We’ve been busy here at SlashGear getting reviews of some exciting new products for you, as well as covering all of the crazy Palm Pre, iPhone, Apple and BlackBerry rumors for you. If you missed anything last week, here’s your chance to catch up on the important stuff.
Considering how hungry today's gadgets are for power, it's no surprise most geeks break out into a cold sweat when they're away from a mains socket. V-Dimension aims to change all that, with their Helius solar-powered backpack: they claim its integrated battery is good enough to keep even the most avid iPhone 3G user juiced-up.
Take one Nintendo DS, a handful of solar panels, some spare time and this Instructable, and you could end up with this: a solar-powered DS that you never have to plug into the mains again. By strapping four 60 x 60mm panels - each capable of a maximum 3 volts at 40 ma power output - to the top and bottom outside casings of the DS, you can actually create a trickle-charger potent enough to avoid ever needing mains power.
As well as LG's new plasma and LCD TV ranges, SlashGear had the chance to spend some hands-on time with the LG HFB-500 solar-powered Bluetooth car-kit speakerphone at CES 2009 this morning. The compact device can be recharged either by a standard AC connection - with an in-car adapter provided - or by leaving it on the dashboard to soak up the sun.
While solar powered home appliances are still far from reach for many of us, Scientists have been step ahead, cracking codes to improve solar cell’s power efficient and its environmental concern. Current solar-powered home appliances require extra step of energy conversion to generate supply power, about 20% of the energy is wasted during the process despite having a 90% conversion rate. A Japanese research group has figured out an alternate way to spare the extra step.
It seems today you can get just about anything in a solar powered version. Items you would not normally think of as a device that is capable of running on solar power such as headphones, 52-inch HDTV and persona media players (PMP). This next gadget takes going green a step further.
We're still waiting for a truly compact, domestic wind turbine in the manner of the Philippe Starck Democratic Ecology, but Japanese housing and environmental equipment manufacturer Nikko is promising something that sounds pretty close in 2009 [subscription required]. Expected to hit the market by October, the new wind turbine will measures roughly two meters in diameter and be priced at between $5,600 and $6,700.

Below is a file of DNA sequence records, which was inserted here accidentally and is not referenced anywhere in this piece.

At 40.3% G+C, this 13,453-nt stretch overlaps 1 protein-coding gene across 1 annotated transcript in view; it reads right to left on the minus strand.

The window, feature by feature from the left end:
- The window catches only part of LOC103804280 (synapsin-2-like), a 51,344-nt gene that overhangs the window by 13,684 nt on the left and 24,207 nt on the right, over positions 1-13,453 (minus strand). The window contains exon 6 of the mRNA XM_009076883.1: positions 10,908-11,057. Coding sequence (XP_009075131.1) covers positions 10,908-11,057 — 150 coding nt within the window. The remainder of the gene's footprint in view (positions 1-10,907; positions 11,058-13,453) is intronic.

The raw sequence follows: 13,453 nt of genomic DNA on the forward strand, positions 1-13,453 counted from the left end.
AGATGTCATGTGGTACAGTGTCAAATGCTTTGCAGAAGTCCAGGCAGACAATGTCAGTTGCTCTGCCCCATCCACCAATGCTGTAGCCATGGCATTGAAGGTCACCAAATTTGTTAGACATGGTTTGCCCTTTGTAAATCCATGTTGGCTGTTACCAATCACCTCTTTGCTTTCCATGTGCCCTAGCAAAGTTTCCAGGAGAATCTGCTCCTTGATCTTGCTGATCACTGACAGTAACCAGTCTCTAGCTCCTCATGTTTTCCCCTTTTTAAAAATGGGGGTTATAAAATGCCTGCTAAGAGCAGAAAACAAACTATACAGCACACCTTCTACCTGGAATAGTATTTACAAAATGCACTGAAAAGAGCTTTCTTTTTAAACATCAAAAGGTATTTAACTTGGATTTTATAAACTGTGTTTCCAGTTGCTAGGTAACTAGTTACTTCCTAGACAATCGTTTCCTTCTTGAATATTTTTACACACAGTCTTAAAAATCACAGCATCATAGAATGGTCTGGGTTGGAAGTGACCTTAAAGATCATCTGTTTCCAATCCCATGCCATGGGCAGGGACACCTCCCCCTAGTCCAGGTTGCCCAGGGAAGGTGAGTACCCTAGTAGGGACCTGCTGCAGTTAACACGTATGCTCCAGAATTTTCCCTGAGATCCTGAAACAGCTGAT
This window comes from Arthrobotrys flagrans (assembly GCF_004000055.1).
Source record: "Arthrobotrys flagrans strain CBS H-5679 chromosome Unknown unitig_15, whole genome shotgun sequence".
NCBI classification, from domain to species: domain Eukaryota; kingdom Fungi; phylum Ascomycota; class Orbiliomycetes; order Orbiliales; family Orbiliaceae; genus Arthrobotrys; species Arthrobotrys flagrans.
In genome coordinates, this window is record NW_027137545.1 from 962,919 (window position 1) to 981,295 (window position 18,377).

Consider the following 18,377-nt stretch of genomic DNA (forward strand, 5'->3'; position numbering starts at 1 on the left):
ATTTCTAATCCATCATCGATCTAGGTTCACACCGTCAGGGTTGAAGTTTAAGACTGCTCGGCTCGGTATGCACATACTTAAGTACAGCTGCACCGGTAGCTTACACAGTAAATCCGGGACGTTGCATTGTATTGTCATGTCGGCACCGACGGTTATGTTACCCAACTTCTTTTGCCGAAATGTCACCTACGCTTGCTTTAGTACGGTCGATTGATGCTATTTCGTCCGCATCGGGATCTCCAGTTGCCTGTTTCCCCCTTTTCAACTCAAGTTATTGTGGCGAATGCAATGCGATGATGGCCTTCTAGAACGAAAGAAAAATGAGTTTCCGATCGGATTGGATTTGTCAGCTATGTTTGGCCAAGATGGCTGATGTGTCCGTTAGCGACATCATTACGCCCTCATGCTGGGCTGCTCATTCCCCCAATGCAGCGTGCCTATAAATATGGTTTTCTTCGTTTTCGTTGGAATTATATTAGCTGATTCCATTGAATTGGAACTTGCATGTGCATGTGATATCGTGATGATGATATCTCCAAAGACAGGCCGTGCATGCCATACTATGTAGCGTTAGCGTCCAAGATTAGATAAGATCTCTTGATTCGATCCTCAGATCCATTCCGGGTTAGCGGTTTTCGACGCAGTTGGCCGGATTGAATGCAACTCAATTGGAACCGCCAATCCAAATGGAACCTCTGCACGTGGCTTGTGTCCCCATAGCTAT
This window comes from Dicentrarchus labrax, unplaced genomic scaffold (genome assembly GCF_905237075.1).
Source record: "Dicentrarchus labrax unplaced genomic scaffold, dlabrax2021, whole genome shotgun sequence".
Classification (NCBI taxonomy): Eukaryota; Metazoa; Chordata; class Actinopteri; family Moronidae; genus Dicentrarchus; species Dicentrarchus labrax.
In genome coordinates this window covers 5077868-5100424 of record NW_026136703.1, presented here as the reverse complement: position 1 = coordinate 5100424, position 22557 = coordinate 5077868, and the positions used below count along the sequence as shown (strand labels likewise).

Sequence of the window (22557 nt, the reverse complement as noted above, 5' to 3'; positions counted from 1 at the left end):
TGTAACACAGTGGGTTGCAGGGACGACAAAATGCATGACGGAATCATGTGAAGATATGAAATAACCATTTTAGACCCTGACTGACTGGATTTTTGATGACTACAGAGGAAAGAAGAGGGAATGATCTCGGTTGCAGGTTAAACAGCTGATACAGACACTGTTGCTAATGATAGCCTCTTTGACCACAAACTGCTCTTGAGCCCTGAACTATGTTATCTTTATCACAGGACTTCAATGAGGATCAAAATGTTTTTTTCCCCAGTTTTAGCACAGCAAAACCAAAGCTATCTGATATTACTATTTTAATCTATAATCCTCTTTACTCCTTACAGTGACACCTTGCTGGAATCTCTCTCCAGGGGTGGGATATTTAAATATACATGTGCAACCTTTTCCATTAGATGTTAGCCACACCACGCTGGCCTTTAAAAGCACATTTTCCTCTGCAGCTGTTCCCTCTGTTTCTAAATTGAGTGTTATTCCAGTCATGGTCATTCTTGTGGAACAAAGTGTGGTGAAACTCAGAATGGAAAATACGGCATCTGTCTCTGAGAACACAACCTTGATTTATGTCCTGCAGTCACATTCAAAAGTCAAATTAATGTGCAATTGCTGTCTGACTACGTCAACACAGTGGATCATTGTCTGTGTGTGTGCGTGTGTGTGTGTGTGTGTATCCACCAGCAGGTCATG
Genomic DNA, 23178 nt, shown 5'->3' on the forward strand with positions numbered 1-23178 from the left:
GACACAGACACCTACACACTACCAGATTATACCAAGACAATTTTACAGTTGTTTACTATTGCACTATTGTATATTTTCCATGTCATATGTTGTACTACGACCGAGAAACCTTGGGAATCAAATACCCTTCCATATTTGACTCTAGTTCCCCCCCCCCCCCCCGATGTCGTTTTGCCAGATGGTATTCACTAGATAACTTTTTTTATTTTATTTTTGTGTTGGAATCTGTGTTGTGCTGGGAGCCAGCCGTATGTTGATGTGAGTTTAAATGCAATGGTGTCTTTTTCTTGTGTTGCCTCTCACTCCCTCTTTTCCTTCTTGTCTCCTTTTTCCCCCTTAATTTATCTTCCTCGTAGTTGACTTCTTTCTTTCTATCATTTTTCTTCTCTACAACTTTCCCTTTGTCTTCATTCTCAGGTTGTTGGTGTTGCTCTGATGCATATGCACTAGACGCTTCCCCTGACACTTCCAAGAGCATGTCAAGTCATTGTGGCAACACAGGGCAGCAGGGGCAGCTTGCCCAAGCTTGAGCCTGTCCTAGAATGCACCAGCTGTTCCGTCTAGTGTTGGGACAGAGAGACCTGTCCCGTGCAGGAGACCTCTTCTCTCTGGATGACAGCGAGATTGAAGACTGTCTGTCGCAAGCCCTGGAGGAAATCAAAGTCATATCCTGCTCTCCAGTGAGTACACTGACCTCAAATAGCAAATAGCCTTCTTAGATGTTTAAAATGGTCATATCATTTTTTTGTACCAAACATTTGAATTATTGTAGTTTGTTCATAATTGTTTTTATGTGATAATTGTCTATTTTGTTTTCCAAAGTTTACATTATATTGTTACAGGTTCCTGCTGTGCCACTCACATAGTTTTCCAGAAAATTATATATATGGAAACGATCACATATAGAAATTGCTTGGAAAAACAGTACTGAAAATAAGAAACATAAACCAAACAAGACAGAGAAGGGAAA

Not your usual solar-power lighting devices that can charge in the day and twinkle at night; Sony mixes tradition with high tech craftsmanship, transforms low cost dye-sensitized solar cells into uniquely floral patterns, embedded on the lamp’s lateral shape panels that can generate energy by itself then power another miniature bulb that projects the beam-pattern depicted by the colors of cells on the panels.
In case you don't think there are enough PMPs out in the world, then here's another one that might suit your fancy. It's called the Shiro SQ-S and it actually offers something a little bit different than the norm. In fact, you can charge up this PMP with solar energy.
This PMP doesn't require a wired charging method in order to get it going. That really places it at an advantage, because how many times have you found yourself out and about, only to have your music player run out of battery? It does take six hours to completely charge the device however, and that's with "full sun." Even so, you could always plug it into the USB port of your computer and charge it in 4 hours, instead.
Even so, I could see how if you're out without any means of charging a device this would come in handy. A full charge makes for up to 38 hours of audio and 10 hours of video playback time. There isn't a price tag or any availability information just yet, but we'll keep you posted.